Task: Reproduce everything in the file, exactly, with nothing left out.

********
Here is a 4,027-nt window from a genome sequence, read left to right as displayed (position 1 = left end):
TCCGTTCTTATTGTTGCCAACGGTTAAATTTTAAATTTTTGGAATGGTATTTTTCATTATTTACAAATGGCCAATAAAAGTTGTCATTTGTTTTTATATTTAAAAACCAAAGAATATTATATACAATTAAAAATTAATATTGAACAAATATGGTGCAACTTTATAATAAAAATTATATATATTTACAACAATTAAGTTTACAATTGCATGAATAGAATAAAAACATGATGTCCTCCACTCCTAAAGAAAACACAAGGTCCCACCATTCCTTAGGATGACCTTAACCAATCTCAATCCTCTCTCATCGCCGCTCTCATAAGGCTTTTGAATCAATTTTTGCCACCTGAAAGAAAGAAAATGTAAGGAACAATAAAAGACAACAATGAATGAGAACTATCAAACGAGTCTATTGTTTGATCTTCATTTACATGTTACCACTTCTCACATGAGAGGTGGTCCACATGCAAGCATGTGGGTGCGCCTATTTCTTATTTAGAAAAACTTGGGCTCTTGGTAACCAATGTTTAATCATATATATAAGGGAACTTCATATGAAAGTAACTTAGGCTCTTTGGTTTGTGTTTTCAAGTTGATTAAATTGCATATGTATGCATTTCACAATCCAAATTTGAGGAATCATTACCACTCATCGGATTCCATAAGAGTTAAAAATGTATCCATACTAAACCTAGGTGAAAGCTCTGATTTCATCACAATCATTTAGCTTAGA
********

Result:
Here is a 4,027-nt window from a genome sequence, read left to right as displayed (position 1 = left end):
TCCGTTCTTATTGTTGCCAACGGTTAAATTTTAAATTTTTGGAATGGTATTTTTCATTATTTACAAATGGCCAATAAAAGTTGTCATTTGTTTTTATATTTAAAAACCAAAGAATATTATATACAATTAAAAATTAATATTGAACAAATATGGTGCAACTTTATAATAAAAATTATATATATTTACAACAATTAAGTTTACAATTGCATGAATAGAATAAAAACATGATGTCCTCCACTCCTAAAGAAAACACAAGGTCCCACCATTCCTTAGGATGACCTTAACCAATCTCAATCCTCTCTCATCGCCGCTCTCATAAGGCTTTTGAATCAATTTTTGCCACCTGAAAGAAAGAAAATGTAAGGAACAATAAAAGACAACAATGAATGAGAACTATCAAACGAGTCTATTGTTTGATCTTCATTTACATGTTACCACTTCTCACATGAGAGGTGGTCCACATGCAAGCATGTGGGTGCGCCTATTTCTTATTTAGAAAAACTTGGGCTCTTGGTAACCAATGTTTAATCATATATATAAGGGAACTTCATATGAAAGTAACTTAGGCTCTTTGGTTTGTGTTTTCAAGTTGATTAAATTGCATATGTATGCATTTCACAATCCAAATTTGAGGAATCATTACCACTCATCGGATTCCATAAGAGTTAAAAATGTATCCATACTAAACCTAGGTGAAAGCTCTGATTTCATCACAATCATTTAGCTTAGA